Power Quality Analysis with the QA403: Proof of Concept

Hi @djrix, another board has been released using dual 1206 for the issue you identified. Thanks very much for catching. Other changes include getting rid of the isolated DCDC and relying on a second RAC03-05SK module. So, this is two modules, one for generating 5V for primary, and another for generating the 5V for secondary.

Also, the RAC03-05SK ripple is fairly high (50mV or so) and was showing up in the output via limitations on the AMC1200BDWVR PSRR. And the ripple occurs at the frequency we’re most interesting in measuring. So, there’s now a 4.5V LDO on both primary and secondary so that the supply to the AMC1200 will be ripple free. The noise density on the AMC1200 is around 800nV/rthz, suggesting a good win with the ripple knocked down.

AC Line Isolator REVE.pdf (60.9 KB)

Update on REVE Performance of the Line Isolator:

The no-load condition of the isolator is significantly improved with the LDO addition. The plot below shows the current output from the Line Isolator. Note the 60 and 120 Hz are measuring about -100 dBV, The 1A output level is -21.94 dBV, so this is about 80 dB below 1A, or about 100uA of resolution with 12A full scale (suggesting slightly better than 16-bits). There is some hash out at 1.5 to 2.5 kHz (varies by unit) that looks related to the start/stop of the isolated AC/DC converters. That is, when not delivering the full load, the converter stops operating for a bit, until the output voltage on the output cap drops, and then it starts again. So, as your load changes, this peak moves around. Not ideal.

The point of entry for this hash on the REVE boards for this was due to poor routing and combined grounds on the primary side. If the supply to the AMC1200 on the primary side was disconnected, the peak went away. I tried the best I could to fix the routing with flying wires, but wasn’t able to do much. So, a REVF should hopefully clean this up. The good news in the LDOs used have good ripple rejection around 2 kHz (about 70 dB) and so this 15 mVpp noise coming out of the ACDC should be knocked down to under -100 dBV.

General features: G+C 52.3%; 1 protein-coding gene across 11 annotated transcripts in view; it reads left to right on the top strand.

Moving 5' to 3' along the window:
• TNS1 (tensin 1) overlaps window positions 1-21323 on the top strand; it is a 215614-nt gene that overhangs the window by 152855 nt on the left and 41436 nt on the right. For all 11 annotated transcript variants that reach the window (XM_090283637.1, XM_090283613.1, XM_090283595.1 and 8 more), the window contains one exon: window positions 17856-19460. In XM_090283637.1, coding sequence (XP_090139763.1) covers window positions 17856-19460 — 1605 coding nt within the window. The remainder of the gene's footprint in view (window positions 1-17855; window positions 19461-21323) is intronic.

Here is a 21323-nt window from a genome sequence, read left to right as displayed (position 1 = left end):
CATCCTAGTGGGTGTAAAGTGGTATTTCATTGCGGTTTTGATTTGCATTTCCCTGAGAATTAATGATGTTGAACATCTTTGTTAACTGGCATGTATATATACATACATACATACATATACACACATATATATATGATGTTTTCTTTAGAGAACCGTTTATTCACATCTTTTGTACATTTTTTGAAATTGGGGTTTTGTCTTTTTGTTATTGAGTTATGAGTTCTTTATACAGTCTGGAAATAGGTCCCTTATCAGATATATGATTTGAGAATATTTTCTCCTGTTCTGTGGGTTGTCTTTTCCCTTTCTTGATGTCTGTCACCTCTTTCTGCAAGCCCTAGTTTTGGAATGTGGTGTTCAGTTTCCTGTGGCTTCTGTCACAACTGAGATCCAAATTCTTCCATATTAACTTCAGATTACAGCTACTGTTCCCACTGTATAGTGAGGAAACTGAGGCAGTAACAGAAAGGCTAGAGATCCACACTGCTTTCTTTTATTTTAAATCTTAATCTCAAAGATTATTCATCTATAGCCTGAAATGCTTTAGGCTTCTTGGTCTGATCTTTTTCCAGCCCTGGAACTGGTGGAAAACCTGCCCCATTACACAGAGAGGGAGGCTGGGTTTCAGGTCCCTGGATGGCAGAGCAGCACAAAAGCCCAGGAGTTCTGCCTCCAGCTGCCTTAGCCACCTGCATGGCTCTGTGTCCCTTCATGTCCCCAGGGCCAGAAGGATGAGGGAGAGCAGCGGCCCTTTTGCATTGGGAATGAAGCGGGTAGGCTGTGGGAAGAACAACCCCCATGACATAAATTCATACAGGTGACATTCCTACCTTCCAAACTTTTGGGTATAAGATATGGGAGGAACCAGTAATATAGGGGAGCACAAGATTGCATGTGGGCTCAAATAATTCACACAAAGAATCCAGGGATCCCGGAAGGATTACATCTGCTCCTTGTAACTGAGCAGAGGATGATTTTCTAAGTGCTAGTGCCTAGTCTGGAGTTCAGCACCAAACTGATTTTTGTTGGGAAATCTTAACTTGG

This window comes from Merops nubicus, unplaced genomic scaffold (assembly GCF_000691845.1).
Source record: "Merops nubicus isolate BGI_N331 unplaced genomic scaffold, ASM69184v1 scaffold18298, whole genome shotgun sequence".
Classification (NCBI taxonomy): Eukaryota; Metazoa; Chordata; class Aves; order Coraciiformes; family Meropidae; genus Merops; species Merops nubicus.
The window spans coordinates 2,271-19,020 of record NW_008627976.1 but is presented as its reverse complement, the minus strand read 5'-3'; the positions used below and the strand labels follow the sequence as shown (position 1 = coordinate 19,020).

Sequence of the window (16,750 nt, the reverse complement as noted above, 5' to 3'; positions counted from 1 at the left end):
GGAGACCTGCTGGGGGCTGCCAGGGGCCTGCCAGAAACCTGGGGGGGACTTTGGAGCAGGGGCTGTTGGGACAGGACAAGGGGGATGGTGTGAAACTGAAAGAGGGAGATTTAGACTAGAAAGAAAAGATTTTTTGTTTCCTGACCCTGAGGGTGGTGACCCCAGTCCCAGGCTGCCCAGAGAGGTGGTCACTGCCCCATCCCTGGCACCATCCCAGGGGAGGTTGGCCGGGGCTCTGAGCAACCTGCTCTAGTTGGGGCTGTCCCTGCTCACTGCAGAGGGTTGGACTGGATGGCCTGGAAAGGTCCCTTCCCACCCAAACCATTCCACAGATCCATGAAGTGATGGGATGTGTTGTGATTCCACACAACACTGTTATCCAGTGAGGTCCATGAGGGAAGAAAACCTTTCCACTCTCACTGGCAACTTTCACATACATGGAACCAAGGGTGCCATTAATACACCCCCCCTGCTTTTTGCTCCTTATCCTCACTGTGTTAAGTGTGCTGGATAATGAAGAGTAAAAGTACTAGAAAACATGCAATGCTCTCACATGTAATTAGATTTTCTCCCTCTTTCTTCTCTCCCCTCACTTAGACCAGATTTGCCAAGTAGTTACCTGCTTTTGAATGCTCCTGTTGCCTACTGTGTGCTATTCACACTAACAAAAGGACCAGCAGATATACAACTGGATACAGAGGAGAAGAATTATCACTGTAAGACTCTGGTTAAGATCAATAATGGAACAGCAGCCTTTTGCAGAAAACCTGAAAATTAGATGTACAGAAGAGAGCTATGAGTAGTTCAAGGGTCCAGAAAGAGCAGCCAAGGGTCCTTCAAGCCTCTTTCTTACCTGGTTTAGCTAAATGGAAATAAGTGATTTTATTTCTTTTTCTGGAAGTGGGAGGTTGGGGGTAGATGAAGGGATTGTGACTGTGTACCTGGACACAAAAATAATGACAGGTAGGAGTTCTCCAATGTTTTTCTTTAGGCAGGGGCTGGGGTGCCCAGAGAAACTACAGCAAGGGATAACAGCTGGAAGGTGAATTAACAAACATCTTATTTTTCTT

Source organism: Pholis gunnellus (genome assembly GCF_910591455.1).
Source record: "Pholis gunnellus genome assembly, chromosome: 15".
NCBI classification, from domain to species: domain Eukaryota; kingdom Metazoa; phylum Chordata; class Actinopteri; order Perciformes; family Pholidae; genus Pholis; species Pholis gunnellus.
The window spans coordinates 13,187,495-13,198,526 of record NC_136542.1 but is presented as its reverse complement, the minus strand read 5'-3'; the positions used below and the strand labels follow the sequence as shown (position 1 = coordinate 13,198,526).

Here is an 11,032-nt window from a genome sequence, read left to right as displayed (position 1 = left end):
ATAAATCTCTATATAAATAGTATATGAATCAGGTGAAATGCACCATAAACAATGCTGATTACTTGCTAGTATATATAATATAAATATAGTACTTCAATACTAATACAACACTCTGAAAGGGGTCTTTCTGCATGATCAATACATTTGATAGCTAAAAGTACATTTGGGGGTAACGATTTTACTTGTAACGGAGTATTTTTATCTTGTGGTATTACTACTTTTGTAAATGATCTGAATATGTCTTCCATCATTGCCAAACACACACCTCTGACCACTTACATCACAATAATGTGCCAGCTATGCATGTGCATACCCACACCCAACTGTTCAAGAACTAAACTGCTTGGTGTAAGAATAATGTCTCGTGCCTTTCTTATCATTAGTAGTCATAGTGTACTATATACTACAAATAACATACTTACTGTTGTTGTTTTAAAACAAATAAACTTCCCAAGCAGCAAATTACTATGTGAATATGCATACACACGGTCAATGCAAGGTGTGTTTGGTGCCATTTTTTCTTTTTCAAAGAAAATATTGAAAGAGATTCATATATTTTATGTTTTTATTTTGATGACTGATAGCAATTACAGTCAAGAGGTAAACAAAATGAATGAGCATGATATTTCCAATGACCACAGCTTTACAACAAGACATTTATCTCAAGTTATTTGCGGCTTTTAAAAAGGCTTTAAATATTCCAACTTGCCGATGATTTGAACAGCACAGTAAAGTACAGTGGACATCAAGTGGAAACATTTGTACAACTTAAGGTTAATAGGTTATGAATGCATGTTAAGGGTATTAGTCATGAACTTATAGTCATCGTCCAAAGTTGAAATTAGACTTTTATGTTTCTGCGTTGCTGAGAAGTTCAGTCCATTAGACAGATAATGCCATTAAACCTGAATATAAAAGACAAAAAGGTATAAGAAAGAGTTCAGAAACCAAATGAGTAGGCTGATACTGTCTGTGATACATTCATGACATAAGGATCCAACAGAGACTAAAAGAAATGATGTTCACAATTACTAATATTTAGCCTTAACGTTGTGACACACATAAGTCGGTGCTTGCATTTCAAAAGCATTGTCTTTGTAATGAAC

This is a plot with no-load connected. Note that the Irms is shown as 4.3mA. But this is dominated by the hash. If the hash can get fixed, this should drop to well under 1 mA.

Here’s a Tesla Model Y wall charger idle, with charging off:

Here’s the same charging the car at 5A:

And here’s the same charging the car at 12A:

Here’s a Dell laptop charger at idle (nothing connected)

Here’s the same laptop charger with laptop running:

Attached are schematics for REVF (not yet built) and also gerbers and a xls BOM. There are probably two more revisions that will be done before this is considered done.

Recall the aim here was to look into the feasibility of using an audio analyzer to safely measure line-loads up to 12A. The huge dynamic range of the analyzer could then measure down to extremely low-currents without having to go through ranging. The use of direct sensing (instead of current clamps) means the accuracy is much better and offset and drift errors are almost completely eliminated.

There’s still more work to do here, but the end is in sight.

Gerbers, schematic PDF and BOM attached. Again, these are for REVF which hasn’t been built yet.

Line Isolator REVF Design Docs 20231029.zip (197.1 KB)

Hi Matt

Can I build this device? Is this function active in the program or can I activate it?

Merry Christmas for everyone!

Hi @Krisz77,

Yes, I think the REVF is good to build. It’s been subjected to 2.5 KV across the isolation barrier and exhibited >6Gohm. I noted in the another post that I think this will become a product, and CE safety will be pursued (but not UL. CE is generally more strict than UL, and mandatory for sale in EU, while UL isn’t mandatory for sale in the US).